The Importance of Fathers
I keep trying to tell BBC radio that I am not a child psychologist and they keep ignoring me. So the last time I was on, I found myself commenting on paternity leave and how workable it is as a scheme. Clearly fathers, when they volunteer for their two weeks off work, are not doing it for the money. £124.88 per week is not a king’s ransom of compensation. On the programme we talked a lot about who would volunteer for this. Would it ever be senior people? Would they be seen as wimps with limited career aspirations? Would they still have to email and text to the mother ship of work?
Interesting though was a comment my male interviewer made as a recent father. He felt a bit of a ‘spare part’ around the baby with feeding schedules and nappy changing. He quickly went into the role of house husband cleaning up and making cups of sustaining tea. He said he thought the real role of father came later on when the child was walking and talking. Much research would agree as a father’s unique influence on play, politics and money happens after the formation of language.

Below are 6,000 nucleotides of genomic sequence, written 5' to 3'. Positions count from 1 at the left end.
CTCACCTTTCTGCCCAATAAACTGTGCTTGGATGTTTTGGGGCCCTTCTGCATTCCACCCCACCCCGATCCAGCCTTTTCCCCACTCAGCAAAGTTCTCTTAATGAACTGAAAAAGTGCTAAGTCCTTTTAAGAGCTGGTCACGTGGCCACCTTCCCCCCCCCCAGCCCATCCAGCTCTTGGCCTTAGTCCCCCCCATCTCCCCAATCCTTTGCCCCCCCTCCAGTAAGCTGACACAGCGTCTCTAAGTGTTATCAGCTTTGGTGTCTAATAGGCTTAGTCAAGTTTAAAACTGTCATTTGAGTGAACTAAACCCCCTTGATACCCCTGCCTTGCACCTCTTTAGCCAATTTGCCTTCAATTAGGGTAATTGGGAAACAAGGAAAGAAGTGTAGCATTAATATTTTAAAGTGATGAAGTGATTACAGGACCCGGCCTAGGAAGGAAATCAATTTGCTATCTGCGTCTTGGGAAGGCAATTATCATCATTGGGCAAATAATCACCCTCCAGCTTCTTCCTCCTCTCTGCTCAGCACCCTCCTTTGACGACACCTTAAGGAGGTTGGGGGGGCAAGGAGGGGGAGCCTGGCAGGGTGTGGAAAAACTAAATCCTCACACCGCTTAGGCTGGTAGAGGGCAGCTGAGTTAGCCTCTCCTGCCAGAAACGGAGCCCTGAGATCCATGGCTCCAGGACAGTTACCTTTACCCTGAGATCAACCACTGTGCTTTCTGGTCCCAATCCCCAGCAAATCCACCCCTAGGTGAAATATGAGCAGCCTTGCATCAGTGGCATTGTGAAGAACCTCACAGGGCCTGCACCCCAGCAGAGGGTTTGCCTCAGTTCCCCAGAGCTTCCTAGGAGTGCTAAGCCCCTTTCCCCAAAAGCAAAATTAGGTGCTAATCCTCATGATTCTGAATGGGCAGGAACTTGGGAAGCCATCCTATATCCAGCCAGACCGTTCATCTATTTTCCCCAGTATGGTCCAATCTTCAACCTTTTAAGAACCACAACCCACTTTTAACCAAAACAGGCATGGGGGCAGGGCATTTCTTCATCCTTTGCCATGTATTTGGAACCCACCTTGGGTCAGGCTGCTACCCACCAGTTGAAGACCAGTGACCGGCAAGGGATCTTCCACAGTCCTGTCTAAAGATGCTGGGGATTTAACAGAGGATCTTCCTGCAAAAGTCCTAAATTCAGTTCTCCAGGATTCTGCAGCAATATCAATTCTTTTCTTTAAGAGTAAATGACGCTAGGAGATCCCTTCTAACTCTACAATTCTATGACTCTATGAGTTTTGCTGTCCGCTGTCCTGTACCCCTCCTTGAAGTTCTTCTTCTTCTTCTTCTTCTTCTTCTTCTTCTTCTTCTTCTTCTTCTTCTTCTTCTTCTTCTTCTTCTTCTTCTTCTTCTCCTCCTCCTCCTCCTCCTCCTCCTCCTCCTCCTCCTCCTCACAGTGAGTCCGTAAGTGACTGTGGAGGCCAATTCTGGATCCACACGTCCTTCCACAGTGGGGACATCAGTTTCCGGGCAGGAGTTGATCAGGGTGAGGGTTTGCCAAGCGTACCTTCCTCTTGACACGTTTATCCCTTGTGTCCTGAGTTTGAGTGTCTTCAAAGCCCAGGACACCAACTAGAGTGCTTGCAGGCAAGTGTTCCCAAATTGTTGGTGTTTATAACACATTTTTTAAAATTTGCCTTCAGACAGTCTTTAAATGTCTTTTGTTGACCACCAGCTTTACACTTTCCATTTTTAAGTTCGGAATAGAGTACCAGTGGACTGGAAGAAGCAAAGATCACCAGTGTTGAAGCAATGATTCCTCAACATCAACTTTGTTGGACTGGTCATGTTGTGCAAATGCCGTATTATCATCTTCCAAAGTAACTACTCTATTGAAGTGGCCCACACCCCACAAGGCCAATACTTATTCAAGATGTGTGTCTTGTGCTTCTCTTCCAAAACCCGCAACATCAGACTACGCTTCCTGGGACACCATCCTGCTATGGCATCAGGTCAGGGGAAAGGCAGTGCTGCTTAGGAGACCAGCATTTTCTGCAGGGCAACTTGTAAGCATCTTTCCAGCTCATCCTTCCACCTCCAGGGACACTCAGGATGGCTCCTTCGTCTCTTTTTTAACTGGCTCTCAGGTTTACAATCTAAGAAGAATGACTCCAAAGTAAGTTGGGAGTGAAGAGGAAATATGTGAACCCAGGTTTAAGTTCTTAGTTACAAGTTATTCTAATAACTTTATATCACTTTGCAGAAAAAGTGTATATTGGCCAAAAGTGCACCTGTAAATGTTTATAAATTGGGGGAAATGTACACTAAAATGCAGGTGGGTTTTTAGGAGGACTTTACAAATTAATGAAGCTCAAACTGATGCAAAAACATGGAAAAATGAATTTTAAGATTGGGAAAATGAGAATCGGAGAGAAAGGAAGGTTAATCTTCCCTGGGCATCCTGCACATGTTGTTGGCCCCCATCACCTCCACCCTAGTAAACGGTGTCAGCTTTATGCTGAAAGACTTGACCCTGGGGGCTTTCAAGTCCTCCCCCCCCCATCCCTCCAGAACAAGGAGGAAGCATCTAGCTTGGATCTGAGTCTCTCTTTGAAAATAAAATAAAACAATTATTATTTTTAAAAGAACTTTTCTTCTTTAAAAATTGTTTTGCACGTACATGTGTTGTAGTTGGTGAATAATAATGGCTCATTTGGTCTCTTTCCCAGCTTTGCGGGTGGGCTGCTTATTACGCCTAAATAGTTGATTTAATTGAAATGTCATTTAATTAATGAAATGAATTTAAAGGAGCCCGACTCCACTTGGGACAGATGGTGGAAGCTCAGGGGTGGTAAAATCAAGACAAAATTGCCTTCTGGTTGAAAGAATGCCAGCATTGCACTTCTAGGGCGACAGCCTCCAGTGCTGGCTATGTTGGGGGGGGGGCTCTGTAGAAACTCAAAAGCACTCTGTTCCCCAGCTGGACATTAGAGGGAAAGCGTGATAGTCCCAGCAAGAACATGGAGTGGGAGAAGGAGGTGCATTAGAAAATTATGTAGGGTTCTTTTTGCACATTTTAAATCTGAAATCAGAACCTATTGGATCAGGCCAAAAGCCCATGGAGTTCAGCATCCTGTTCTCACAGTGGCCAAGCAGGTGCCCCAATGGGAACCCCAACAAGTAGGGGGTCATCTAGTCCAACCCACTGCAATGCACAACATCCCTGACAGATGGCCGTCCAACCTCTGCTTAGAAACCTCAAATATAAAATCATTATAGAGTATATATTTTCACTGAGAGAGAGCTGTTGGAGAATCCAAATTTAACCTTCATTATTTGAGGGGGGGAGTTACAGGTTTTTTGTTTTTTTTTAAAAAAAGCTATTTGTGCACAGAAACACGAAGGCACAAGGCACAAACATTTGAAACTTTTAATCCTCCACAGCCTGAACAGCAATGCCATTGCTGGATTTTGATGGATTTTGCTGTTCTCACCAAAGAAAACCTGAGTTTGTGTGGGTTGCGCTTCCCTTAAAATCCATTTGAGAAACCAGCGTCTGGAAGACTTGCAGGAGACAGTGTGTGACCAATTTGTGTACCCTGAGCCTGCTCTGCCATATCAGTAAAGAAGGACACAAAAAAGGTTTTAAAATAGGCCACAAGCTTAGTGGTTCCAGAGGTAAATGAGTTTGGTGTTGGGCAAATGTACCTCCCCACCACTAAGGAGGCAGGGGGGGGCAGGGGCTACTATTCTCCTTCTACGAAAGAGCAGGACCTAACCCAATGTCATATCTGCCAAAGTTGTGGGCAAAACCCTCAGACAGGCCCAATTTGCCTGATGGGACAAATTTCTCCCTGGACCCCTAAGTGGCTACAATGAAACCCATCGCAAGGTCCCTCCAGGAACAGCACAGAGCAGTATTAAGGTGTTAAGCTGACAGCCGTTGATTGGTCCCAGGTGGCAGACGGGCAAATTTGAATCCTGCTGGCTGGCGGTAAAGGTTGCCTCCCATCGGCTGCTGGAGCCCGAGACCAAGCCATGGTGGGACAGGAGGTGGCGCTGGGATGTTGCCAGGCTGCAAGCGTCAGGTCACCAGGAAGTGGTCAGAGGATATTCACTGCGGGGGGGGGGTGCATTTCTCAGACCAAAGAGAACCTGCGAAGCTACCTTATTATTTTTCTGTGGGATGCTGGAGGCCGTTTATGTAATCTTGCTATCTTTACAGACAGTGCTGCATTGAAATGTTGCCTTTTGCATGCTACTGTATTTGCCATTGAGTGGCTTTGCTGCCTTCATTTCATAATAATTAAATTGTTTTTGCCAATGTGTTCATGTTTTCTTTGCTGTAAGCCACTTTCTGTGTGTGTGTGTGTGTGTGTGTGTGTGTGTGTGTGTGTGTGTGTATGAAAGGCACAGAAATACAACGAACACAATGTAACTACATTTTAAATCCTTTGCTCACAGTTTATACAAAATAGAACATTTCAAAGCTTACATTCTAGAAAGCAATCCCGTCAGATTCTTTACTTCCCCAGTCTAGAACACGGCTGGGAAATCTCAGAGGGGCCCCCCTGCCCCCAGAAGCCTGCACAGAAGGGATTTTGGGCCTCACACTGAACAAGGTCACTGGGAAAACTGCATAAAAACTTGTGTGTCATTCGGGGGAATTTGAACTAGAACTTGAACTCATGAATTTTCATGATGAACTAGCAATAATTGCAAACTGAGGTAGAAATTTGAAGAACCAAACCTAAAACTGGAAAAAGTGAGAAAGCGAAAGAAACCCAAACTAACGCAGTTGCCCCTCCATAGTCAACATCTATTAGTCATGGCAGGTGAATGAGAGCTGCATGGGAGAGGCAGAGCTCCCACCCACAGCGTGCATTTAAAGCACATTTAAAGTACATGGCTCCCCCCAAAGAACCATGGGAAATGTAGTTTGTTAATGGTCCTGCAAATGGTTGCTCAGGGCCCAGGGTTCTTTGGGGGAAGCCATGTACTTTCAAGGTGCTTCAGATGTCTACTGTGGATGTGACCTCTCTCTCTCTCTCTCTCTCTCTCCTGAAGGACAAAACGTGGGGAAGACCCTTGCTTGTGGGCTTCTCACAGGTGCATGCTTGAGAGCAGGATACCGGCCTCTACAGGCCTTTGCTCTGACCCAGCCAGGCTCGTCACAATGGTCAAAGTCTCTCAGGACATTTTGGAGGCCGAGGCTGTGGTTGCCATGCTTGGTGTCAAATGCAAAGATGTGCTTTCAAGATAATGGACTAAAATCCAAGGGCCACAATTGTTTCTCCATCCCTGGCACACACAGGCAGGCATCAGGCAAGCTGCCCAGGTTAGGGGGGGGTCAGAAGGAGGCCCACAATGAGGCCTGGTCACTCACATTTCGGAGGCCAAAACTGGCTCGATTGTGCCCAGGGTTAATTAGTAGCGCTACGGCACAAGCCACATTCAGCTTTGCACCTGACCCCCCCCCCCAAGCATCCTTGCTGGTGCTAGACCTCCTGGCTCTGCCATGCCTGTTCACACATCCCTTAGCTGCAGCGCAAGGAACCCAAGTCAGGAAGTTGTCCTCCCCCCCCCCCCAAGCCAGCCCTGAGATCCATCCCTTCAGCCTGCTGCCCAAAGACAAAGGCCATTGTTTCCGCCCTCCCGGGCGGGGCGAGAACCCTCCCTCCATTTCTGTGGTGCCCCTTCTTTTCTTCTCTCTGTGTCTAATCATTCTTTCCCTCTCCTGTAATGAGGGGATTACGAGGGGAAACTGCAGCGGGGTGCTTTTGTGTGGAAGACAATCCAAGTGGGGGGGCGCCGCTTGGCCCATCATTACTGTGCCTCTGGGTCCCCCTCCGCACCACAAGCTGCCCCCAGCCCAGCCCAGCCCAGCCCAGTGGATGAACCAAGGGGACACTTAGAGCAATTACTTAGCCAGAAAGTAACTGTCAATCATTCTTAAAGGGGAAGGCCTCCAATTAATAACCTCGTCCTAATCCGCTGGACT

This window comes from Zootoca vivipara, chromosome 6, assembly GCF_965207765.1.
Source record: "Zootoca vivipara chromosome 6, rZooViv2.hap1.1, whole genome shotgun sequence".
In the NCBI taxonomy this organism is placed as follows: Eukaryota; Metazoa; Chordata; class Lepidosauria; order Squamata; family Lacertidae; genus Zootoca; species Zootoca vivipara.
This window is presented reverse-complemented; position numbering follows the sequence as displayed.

However, as Eric Berne describes in his theory Transactional Analysis, as soon as we exit the womb a tape/ipod starts playing, recording all interactions. And of course the major interactions are with parents or parental figures. So although fathers might not feel they are playing a front line role they really are. Young women without that male bond seek more attention and early physical contact from boys and young men are more aggressive and critical of the opposite sex. Both sexes are less confident without a father’s early influence.
So fathers hang in there. You are being recorded for posterity.
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